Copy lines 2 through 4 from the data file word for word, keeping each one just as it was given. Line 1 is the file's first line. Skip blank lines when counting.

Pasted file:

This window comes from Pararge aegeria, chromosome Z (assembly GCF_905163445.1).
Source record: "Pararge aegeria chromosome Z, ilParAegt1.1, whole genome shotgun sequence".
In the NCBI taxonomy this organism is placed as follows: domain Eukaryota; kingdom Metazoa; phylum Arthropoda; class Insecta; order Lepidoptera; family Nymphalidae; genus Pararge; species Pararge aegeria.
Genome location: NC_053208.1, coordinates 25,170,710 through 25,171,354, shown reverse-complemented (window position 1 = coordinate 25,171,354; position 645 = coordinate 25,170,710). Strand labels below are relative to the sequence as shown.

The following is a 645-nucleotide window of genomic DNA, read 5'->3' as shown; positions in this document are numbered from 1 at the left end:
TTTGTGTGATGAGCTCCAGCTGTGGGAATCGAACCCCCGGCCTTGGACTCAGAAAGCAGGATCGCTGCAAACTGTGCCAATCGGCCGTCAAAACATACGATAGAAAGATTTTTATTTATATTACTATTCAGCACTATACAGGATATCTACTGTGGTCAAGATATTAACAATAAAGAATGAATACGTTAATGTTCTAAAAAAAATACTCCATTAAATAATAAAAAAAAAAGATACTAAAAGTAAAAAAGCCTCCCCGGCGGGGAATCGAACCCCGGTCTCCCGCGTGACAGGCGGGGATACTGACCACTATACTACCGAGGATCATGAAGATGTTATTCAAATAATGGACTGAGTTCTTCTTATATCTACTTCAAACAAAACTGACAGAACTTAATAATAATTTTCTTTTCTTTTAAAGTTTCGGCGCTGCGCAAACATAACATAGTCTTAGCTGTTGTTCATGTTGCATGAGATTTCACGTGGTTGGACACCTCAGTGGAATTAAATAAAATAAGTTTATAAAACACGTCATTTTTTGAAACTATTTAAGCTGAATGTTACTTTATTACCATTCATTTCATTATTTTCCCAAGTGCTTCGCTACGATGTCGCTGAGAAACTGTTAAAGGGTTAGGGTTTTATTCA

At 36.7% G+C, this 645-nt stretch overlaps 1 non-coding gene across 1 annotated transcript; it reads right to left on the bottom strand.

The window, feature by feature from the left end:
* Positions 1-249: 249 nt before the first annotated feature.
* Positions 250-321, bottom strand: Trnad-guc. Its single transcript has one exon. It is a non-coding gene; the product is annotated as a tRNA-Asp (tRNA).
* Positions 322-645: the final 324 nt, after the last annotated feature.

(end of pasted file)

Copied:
Source record: "Pararge aegeria chromosome Z, ilParAegt1.1, whole genome shotgun sequence".
In the NCBI taxonomy this organism is placed as follows: domain Eukaryota; kingdom Metazoa; phylum Arthropoda; class Insecta; order Lepidoptera; family Nymphalidae; genus Pararge; species Pararge aegeria.
Genome location: NC_053208.1, coordinates 25,170,710 through 25,171,354, shown reverse-complemented (window position 1 = coordinate 25,171,354; position 645 = coordinate 25,170,710). Strand labels below are relative to the sequence as shown.